This curious style of conversation comes from something the Clowns adopted from Gennie: her engine of questions and prompts. They adopted it not only as a principle of nature, but also as a model for their own interactions. Their idea of conversation is to use the tactic of questions and prompts to locate in each other the origin of differences of opinion. Their goal is, first, to find the question that most clearly identifies a difference, and then, through prompts, to bring that difference into sharper focus. Rather than enjoy agreement in conversation, as most peoples have chosen to do, they prefer to savor difference. In discussion, they abandon agreement as uninteresting, and instead probe deeper, searching always for the historical roots of difference, or for differences in schema. They assume that, once such a difference is found, each person’s point of view will be found interesting. Difference of opinion isn’t, for them, a matter of right and wrong, but of the different origins of the respective opinions. Anyway, only when these origins have been found, they believe, is a resolution of the difference possible, should a resolution be desired.

If you look as if you need help in a Clown city, someone is sure to offer it. My wandering attention has summoned to my table a young man, perhaps twenty three years old, tall and dark. He sits  down opposite me, with a quizzical smile.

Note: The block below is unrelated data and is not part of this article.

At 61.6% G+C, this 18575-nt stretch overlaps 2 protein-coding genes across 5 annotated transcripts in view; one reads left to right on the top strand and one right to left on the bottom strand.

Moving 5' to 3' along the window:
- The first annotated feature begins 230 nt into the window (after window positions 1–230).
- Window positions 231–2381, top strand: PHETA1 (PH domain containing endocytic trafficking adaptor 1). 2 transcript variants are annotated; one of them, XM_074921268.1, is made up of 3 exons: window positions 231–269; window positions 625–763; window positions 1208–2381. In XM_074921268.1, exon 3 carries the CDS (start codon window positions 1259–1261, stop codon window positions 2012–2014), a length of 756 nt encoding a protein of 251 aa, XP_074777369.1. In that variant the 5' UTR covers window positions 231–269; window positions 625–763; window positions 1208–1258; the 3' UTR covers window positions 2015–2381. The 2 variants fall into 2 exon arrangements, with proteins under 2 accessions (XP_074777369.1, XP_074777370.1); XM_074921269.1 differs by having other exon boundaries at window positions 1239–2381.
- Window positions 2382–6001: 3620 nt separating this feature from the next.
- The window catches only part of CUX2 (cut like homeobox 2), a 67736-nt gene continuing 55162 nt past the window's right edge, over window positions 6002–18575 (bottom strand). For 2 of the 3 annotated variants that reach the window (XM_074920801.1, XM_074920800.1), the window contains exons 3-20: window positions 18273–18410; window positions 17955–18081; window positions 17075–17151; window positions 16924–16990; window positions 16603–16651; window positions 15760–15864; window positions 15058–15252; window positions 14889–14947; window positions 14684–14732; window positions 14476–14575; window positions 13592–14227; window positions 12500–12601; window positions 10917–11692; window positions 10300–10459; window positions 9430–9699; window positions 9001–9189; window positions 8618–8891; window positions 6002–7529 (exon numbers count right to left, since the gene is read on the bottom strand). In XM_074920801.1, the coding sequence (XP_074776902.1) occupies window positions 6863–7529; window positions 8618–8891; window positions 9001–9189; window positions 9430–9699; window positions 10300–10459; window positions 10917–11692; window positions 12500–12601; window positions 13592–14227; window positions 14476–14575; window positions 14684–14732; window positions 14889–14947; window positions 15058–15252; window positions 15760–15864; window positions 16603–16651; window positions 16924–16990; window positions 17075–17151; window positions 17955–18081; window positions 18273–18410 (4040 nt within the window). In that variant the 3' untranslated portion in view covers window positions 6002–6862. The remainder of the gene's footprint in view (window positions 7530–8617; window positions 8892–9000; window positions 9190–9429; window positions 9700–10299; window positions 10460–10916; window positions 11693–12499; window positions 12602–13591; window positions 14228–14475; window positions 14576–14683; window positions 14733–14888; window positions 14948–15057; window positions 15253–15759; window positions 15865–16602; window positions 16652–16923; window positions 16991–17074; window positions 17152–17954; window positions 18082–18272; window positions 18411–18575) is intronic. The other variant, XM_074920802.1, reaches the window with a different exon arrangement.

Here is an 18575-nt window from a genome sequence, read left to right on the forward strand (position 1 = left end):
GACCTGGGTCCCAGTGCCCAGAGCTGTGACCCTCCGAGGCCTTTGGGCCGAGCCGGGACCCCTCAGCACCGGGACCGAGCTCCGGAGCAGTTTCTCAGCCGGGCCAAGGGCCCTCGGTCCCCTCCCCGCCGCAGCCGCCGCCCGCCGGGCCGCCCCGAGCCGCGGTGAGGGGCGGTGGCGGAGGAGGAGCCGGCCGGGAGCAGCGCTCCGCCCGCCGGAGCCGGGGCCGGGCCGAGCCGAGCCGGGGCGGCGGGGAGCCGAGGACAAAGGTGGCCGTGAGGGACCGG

“You look like a stranger,” he says. “Can I help you?”

“Oh, good, yes,” I reply. “I’m a stranger to your society. I’m looking for someone to tell me more about it. Can you help me?”

“Sure!” he says, his grin widening, What more could a young Clown want for diversion on a sunny afternoon than a chance to talk to a stranger and perhaps be offered a cup of tea?

I order tea for us both. He asks me where I’m from.

When I say I’m from the Modern World, he shows no surprise. This is not such a strange thing to say in a Clown gathering, since this is just the kind of remark they make themselves, as a form of play.  

“The Modern World! Well, you should like it here,” he says, with a hearty laugh. “You’ll find this a much, much more congenial society. Let’s see—early or late?”

“Late,” I tell him. “End of the twentieth century.”

“A self fashioned through two millennia of religion, recently hastily adapted to a scientific world view. Consciousness still taken for granted as a ‘gift from God,’ just falling out of the sky at birth— the concept of self-consciousness only a century or two old. Fear of death moderated by a vestigial belief in an afterlife, though one drained at this point of any detailed specifications. How’m I doing?”

“Not bad,” I say.

“Good, a good choice, the late twentieth. Very different from today. The body—medical model?”